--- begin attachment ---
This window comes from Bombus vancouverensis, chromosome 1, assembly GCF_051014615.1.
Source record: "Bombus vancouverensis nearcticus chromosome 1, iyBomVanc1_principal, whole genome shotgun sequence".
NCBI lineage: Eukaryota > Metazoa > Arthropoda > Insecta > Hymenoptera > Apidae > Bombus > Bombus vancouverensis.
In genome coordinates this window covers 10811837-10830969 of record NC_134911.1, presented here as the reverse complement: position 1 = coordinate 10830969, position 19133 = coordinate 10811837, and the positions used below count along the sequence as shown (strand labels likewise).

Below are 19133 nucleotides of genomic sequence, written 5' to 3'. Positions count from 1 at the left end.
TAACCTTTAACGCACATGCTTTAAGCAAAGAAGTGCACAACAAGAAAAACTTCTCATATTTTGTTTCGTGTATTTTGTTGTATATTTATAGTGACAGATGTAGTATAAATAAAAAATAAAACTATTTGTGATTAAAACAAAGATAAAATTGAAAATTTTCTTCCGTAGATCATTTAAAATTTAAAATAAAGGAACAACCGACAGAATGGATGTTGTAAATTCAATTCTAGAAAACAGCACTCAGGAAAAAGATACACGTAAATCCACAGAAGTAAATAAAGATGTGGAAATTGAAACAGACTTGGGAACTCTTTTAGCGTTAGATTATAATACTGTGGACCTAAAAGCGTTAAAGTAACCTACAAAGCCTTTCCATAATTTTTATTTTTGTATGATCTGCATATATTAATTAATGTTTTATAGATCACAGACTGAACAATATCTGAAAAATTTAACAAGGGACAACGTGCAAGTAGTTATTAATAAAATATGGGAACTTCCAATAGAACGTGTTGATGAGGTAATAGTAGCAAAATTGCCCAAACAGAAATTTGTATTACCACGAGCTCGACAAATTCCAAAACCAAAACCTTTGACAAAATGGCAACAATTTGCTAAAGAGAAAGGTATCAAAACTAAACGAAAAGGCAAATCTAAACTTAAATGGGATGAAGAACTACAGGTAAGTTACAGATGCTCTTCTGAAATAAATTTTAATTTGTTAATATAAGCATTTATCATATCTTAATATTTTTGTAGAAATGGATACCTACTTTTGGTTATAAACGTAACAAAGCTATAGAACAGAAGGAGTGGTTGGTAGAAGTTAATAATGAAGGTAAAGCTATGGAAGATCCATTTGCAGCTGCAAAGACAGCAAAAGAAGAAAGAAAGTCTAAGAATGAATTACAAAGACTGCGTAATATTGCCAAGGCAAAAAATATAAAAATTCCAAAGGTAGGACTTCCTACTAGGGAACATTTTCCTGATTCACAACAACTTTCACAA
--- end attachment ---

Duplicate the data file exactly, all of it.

This window comes from Bombus vancouverensis, chromosome 1, assembly GCF_051014615.1.
Source record: "Bombus vancouverensis nearcticus chromosome 1, iyBomVanc1_principal, whole genome shotgun sequence".
NCBI lineage: Eukaryota > Metazoa > Arthropoda > Insecta > Hymenoptera > Apidae > Bombus > Bombus vancouverensis.
In genome coordinates this window covers 10811837-10830969 of record NC_134911.1, presented here as the reverse complement: position 1 = coordinate 10830969, position 19133 = coordinate 10811837, and the positions used below count along the sequence as shown (strand labels likewise).

Below are 19133 nucleotides of genomic sequence, written 5' to 3'. Positions count from 1 at the left end.
TAACCTTTAACGCACATGCTTTAAGCAAAGAAGTGCACAACAAGAAAAACTTCTCATATTTTGTTTCGTGTATTTTGTTGTATATTTATAGTGACAGATGTAGTATAAATAAAAAATAAAACTATTTGTGATTAAAACAAAGATAAAATTGAAAATTTTCTTCCGTAGATCATTTAAAATTTAAAATAAAGGAACAACCGACAGAATGGATGTTGTAAATTCAATTCTAGAAAACAGCACTCAGGAAAAAGATACACGTAAATCCACAGAAGTAAATAAAGATGTGGAAATTGAAACAGACTTGGGAACTCTTTTAGCGTTAGATTATAATACTGTGGACCTAAAAGCGTTAAAGTAACCTACAAAGCCTTTCCATAATTTTTATTTTTGTATGATCTGCATATATTAATTAATGTTTTATAGATCACAGACTGAACAATATCTGAAAAATTTAACAAGGGACAACGTGCAAGTAGTTATTAATAAAATATGGGAACTTCCAATAGAACGTGTTGATGAGGTAATAGTAGCAAAATTGCCCAAACAGAAATTTGTATTACCACGAGCTCGACAAATTCCAAAACCAAAACCTTTGACAAAATGGCAACAATTTGCTAAAGAGAAAGGTATCAAAACTAAACGAAAAGGCAAATCTAAACTTAAATGGGATGAAGAACTACAGGTAAGTTACAGATGCTCTTCTGAAATAAATTTTAATTTGTTAATATAAGCATTTATCATATCTTAATATTTTTGTAGAAATGGATACCTACTTTTGGTTATAAACGTAACAAAGCTATAGAACAGAAGGAGTGGTTGGTAGAAGTTAATAATGAAGGTAAAGCTATGGAAGATCCATTTGCAGCTGCAAAGACAGCAAAAGAAGAAAGAAAGTCTAAGAATGAATTACAAAGACTGCGTAATATTGCCAAGGCAAAAAATATAAAAATTCCAAAGGTAGGACTTCCTACTAGGGAACATTTTCCTGATTCACAACAACTTTCACAA